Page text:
David Cortez wins Protein Society award for contributions to basic protein science

David Cortez, the Richard N. Armstrong Ph.D. Professor of Innovation in Biochemistry and chair of biochemistry, won The Hans Neurath Award, a 2024 Protein Society Award, for recent contributions of exceptional merit to basic protein research.

David Cortez

Cortez, a world-renowned leader in DNA damage response and repair mechanisms and the pathophysiology of cancer, developed and applied highly creative technological approaches to identify and characterize proteins involved in DNA and genome maintenance.

“I am grateful for this honor, my colleagues that supported the nomination, and The Protein Society for sponsoring this award and supporting investigators around the world,” Cortez said.

The Protein Society is the premier international society dedicated to supporting protein research. The award will be conferred at the 38th Annual Symposium this July in Vancouver, Canada.

“Let me just say how truly thrilled I am about this! The Neurath Award is the oldest of the Protein Society Awards and very distinguished. Previous winners include Jennifer Doudna, Rod MacKinnon, Chris Dobson, Janet Thornton, and David Baker,” said Charles Sanders, the Aileen M. Lange & Annie Mary Lyle Professor of Cardiovascular Research, Vice Dean of Basic Sciences, and professor of biochemistry. “David Cortez is one of the best protein scientists I know and holds his own even among this amazing group.” Sanders, who is also President-Past of The Protein Society, had no role in the award nomination, discussion, or selection.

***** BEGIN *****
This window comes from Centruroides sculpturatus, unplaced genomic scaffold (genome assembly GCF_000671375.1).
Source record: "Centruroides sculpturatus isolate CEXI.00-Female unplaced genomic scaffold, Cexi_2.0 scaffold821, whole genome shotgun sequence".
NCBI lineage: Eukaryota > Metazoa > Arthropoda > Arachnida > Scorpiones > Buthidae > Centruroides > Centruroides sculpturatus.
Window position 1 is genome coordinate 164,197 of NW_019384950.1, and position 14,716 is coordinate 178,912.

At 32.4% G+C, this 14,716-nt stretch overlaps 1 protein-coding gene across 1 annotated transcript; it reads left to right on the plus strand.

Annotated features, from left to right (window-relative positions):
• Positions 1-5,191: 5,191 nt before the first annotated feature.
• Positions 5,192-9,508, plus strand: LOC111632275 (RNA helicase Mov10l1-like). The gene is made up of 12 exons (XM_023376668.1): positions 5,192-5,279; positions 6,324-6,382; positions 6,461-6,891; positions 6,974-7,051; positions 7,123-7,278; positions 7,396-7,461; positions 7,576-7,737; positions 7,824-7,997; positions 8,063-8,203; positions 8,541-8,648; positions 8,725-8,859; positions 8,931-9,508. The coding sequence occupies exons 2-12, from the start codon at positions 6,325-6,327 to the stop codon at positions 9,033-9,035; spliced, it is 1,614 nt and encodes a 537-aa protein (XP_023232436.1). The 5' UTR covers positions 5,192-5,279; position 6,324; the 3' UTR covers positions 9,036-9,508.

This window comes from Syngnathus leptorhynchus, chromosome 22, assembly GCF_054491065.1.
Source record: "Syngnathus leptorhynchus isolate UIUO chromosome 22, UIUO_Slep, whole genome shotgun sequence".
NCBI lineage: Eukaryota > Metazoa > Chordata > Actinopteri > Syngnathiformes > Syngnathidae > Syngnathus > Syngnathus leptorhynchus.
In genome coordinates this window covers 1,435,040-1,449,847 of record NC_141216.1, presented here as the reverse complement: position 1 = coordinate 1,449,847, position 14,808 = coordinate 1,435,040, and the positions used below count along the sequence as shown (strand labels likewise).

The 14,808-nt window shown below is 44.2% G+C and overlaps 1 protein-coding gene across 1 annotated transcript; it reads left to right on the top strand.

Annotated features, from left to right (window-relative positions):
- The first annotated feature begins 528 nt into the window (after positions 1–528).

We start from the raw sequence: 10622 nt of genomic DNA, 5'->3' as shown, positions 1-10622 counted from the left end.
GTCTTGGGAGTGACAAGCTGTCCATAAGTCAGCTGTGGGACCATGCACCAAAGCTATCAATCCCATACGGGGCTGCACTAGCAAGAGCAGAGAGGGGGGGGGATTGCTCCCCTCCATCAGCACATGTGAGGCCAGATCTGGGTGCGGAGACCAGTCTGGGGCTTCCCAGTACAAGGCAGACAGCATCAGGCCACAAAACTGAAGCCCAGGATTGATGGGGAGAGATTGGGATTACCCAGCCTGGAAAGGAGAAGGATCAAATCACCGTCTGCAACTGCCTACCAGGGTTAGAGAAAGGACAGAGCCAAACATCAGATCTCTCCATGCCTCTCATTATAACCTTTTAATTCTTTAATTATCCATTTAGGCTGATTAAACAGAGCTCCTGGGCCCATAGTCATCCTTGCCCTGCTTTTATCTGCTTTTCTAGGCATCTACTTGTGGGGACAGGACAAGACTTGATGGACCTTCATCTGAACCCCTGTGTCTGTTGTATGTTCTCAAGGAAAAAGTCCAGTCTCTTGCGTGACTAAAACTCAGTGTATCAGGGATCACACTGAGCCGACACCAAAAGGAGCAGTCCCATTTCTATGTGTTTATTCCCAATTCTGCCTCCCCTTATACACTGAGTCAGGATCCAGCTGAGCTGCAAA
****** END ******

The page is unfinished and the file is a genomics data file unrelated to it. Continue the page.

At the School of Medicine Basic Sciences, the Cortez lab is dedicated to understanding the mechanisms that maintain genome integrity and promote the complete and accurate replication of the genome.

Current projects in the lab include:

  • Identification and characterization of new replication stress response proteins
  • Mechanistic studies of replication-coupled DNA repair and damage tolerance
  • Analysis of DNA damage signaling pathways controlled by the ATR kinase
  • Development of therapeutic approaches against cancer that target the DNA damage response

The lab uses a multi-disciplinary approach to conduct their work, including genetics, biochemistry, cell biology, proteomics, and structural biology. The lab is part of the Genome Maintenance Program within the Vanderbilt-Ingram Cancer Center, the Vanderbilt Institute of Chemical Biology, and the Department of Biochemistry.


Research Snapshot: DNA replication discovery opens pathways to understanding and treating cancer, aging and degenerative disease